Honors Project On-Campus Access Only
The increase in sensitivity of millimeter, submillimeter, and infrared instrumentation has allowed for the expansion of analysis of extragalactic sources in these wavelength bands. Multiwavelength study of distant galaxies is essential to creating a complex and multifaceted understanding of their properties. Studying gravitationally lensed galaxies allows astronomers to circumvent distance-related limitations as they push the boundaries of sensitivity within the field. We present analysis of Atacama Large subMillimeter Array (ALMA) observations of the Cosmic Eye, a gravitationally lensed Lyman Break Galaxy (LBG) at a redshift of ∼3. These observations center on the [CII] 158µm and the [NII] 205µm fine structure lines, which trace the hardness of stellar radiation in a galaxy, allowing insights into the nature of star formation. The high gravitational magnification (30×) allows us to resolve the line emission in detail, allowing for a positionresolved analysis of their ratio. We find that the line ratio varies by a factor of ∼ 2 ± 0.3 between extreme regions of the galaxy, suggesting that the galaxy’s internal structure affects this ratio. We find that the Cosmic Eye’s global [CII]/[NII] line ratio sits between those found in two higher-redshift LBGs. Likely, the [CII]/[NII] ratio is affected not only by star formation but also by dust within a galaxy. We use the rest-frame far-infrared (FIR) continuum in our ALMA observations in conjunction with archival restframe UV/optical Hubble Space Telescope (HST) observations in order to conduct an analysis of the IRX-β relation within the Cosmic Eye, which relates diagnostics of dust attenuation of UV radiation within our galaxy. The Cosmic Eye thus is a compelling object to study and a stepping stone for refining our understanding of the nature of star-formation diagnostics out to high-redshift.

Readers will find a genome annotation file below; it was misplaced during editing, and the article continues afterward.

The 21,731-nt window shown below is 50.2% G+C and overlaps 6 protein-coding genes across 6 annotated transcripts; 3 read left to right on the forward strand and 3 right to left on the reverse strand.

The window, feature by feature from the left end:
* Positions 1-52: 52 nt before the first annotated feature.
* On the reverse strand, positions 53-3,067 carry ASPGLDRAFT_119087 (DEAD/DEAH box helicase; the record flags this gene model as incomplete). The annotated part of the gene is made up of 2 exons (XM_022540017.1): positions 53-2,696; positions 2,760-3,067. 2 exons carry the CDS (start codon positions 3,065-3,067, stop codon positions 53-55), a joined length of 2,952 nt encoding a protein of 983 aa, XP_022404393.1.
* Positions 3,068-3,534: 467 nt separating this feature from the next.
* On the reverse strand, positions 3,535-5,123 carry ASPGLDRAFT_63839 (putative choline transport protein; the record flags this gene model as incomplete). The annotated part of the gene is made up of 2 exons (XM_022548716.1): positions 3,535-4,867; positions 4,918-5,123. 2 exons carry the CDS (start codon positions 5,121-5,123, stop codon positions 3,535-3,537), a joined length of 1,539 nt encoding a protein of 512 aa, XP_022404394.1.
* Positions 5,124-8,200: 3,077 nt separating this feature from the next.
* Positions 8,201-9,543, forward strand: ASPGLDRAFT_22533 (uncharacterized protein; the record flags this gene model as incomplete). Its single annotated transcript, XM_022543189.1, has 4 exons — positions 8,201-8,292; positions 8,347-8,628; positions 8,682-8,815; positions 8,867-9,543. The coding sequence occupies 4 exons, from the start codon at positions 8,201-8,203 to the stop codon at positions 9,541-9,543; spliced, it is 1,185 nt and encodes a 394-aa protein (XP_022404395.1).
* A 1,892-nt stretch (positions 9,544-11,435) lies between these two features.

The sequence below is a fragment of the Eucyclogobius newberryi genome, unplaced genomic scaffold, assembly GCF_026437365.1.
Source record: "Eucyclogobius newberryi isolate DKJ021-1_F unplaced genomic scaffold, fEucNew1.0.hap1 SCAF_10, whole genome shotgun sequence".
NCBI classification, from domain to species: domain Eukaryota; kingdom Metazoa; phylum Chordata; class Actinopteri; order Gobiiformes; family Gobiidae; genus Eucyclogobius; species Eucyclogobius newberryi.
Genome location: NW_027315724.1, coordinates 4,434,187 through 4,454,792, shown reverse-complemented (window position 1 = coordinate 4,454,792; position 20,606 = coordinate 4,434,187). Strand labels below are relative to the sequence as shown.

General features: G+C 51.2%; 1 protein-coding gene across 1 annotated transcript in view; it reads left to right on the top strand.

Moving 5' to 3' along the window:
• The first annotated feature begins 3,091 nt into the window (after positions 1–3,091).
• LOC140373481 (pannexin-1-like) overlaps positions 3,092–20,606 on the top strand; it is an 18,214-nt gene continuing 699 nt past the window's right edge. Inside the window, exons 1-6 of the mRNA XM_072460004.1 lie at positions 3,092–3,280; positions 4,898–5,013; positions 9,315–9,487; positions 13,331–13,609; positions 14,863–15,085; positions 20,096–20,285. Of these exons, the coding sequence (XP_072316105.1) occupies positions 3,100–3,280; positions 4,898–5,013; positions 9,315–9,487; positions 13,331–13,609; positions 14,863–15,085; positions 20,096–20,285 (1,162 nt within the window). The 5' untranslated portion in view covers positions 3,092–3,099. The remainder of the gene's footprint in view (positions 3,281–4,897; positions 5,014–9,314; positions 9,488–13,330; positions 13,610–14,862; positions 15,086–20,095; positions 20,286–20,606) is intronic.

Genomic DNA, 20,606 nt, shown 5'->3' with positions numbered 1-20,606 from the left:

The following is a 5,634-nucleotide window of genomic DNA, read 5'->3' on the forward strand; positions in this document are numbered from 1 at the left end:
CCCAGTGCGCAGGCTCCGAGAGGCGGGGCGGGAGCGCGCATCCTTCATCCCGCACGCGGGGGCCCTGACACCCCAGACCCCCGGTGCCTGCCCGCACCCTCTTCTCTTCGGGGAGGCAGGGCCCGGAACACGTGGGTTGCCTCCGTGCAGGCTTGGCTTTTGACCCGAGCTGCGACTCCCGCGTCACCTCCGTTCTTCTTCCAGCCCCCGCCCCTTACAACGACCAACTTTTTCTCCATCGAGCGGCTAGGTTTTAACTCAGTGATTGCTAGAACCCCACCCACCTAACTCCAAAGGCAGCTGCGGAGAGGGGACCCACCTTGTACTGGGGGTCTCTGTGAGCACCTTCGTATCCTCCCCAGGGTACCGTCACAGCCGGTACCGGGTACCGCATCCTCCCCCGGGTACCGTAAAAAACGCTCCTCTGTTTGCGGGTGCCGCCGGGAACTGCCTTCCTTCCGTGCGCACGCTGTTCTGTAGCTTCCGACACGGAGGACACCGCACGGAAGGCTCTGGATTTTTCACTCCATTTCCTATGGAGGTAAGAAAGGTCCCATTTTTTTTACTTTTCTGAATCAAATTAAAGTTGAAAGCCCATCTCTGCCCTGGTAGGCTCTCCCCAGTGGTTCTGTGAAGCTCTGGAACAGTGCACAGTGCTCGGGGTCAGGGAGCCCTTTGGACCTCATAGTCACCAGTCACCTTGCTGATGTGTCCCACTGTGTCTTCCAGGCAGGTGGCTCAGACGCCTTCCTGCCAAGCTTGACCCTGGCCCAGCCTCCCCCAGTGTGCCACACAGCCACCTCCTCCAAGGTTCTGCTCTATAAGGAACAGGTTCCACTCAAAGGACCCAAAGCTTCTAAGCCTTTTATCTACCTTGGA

Ball, Catherine, "Star Formation Diagnostics in the Cosmic Eye" (2018). Physics and Astronomy Honors Projects. 23.
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